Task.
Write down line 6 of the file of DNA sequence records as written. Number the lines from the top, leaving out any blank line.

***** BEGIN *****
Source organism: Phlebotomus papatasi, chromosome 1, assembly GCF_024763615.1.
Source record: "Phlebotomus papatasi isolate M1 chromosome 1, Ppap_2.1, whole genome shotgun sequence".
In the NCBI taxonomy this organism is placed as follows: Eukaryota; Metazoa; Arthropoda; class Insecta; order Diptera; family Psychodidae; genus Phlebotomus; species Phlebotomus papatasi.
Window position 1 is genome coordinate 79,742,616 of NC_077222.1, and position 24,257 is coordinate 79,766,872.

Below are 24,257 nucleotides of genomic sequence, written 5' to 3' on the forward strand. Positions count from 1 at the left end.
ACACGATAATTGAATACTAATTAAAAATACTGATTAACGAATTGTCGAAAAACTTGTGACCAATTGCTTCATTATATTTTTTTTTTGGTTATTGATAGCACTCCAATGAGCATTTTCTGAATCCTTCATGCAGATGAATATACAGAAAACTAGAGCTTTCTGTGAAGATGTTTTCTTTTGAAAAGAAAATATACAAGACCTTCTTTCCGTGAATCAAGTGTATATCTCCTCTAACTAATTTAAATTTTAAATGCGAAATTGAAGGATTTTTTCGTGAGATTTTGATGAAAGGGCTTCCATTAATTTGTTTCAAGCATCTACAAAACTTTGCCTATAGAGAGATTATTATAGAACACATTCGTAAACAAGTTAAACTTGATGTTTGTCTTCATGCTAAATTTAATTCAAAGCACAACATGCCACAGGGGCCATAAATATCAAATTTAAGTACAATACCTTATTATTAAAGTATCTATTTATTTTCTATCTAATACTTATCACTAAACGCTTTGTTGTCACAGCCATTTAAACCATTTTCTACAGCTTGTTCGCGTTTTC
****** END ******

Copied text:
ACACGATAATTGAATACTAATTAAAAATACTGATTAACGAATTGTCGAAAAACTTGTGACCAATTGCTTCATTATATTTTTTTTTTGGTTATTGATAGCACTCCAATGAGCATTTTCTGAATCCTTCATGCAGATGAATATACAGAAAACTAGAGCTTTCTGTGAAGATGTTTTCTTTTGAAAAGAAAATATACAAGACCTTCTTTCCGTGAATCAAGTGTATATCTCCTCTAACTAATTTAAATTTTAAATGCGAAATTGAAGGATTTTTTCGTGAGATTTTGATGAAAGGGCTTCCATTAATTTGTTTCAAGCATCTACAAAACTTTGCCTATAGAGAGATTATTATAGAACACATTCGTAAACAAGTTAAACTTGATGTTTGTCTTCATGCTAAATTTAATTCAAAGCACAACATGCCACAGGGGCCATAAATATCAAATTTAAGTACAATACCTTATTATTAAAGTATCTATTTATTTTCTATCTAATACTTATCACTAAACGCTTTGTTGTCACAGCCATTTAAACCATTTTCTACAGCTTGTTCGCGTTTTC